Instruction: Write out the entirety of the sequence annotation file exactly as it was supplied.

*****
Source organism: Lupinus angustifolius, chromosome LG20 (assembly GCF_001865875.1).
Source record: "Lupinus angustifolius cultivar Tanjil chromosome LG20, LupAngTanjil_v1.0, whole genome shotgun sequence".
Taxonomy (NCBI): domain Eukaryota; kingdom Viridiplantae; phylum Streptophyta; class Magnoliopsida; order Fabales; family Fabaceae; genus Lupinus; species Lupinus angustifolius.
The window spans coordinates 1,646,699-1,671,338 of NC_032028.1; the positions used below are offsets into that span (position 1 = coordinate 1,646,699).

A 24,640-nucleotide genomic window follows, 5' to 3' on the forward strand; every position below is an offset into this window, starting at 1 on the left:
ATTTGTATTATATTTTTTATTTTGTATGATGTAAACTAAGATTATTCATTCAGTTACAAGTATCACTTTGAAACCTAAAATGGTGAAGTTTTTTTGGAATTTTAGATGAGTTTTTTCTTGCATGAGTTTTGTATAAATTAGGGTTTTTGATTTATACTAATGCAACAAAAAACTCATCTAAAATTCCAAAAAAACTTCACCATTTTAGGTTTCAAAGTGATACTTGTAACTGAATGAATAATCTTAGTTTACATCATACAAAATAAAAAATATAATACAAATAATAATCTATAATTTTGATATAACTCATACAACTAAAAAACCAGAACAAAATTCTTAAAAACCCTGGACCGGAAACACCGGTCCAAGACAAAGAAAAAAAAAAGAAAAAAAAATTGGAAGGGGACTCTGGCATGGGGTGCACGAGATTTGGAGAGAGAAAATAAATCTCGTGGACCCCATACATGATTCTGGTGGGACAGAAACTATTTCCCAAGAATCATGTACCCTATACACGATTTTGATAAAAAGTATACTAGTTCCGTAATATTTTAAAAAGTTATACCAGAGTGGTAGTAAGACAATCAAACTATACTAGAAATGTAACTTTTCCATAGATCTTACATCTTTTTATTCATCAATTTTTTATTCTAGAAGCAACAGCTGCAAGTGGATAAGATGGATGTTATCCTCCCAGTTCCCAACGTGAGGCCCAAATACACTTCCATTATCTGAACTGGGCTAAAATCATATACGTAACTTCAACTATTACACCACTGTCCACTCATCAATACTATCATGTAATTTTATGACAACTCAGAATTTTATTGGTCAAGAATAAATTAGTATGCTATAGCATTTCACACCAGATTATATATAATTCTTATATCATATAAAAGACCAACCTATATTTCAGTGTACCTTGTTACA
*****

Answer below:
Source organism: Lupinus angustifolius, chromosome LG20 (assembly GCF_001865875.1).
Source record: "Lupinus angustifolius cultivar Tanjil chromosome LG20, LupAngTanjil_v1.0, whole genome shotgun sequence".
Taxonomy (NCBI): domain Eukaryota; kingdom Viridiplantae; phylum Streptophyta; class Magnoliopsida; order Fabales; family Fabaceae; genus Lupinus; species Lupinus angustifolius.
The window spans coordinates 1,646,699-1,671,338 of NC_032028.1; the positions used below are offsets into that span (position 1 = coordinate 1,646,699).

A 24,640-nucleotide genomic window follows, 5' to 3' on the forward strand; every position below is an offset into this window, starting at 1 on the left:
ATTTGTATTATATTTTTTATTTTGTATGATGTAAACTAAGATTATTCATTCAGTTACAAGTATCACTTTGAAACCTAAAATGGTGAAGTTTTTTTGGAATTTTAGATGAGTTTTTTCTTGCATGAGTTTTGTATAAATTAGGGTTTTTGATTTATACTAATGCAACAAAAAACTCATCTAAAATTCCAAAAAAACTTCACCATTTTAGGTTTCAAAGTGATACTTGTAACTGAATGAATAATCTTAGTTTACATCATACAAAATAAAAAATATAATACAAATAATAATCTATAATTTTGATATAACTCATACAACTAAAAAACCAGAACAAAATTCTTAAAAACCCTGGACCGGAAACACCGGTCCAAGACAAAGAAAAAAAAAAGAAAAAAAAATTGGAAGGGGACTCTGGCATGGGGTGCACGAGATTTGGAGAGAGAAAATAAATCTCGTGGACCCCATACATGATTCTGGTGGGACAGAAACTATTTCCCAAGAATCATGTACCCTATACACGATTTTGATAAAAAGTATACTAGTTCCGTAATATTTTAAAAAGTTATACCAGAGTGGTAGTAAGACAATCAAACTATACTAGAAATGTAACTTTTCCATAGATCTTACATCTTTTTATTCATCAATTTTTTATTCTAGAAGCAACAGCTGCAAGTGGATAAGATGGATGTTATCCTCCCAGTTCCCAACGTGAGGCCCAAATACACTTCCATTATCTGAACTGGGCTAAAATCATATACGTAACTTCAACTATTACACCACTGTCCACTCATCAATACTATCATGTAATTTTATGACAACTCAGAATTTTATTGGTCAAGAATAAATTAGTATGCTATAGCATTTCACACCAGATTATATATAATTCTTATATCATATAAAAGACCAACCTATATTTCAGTGTACCTTGTTACA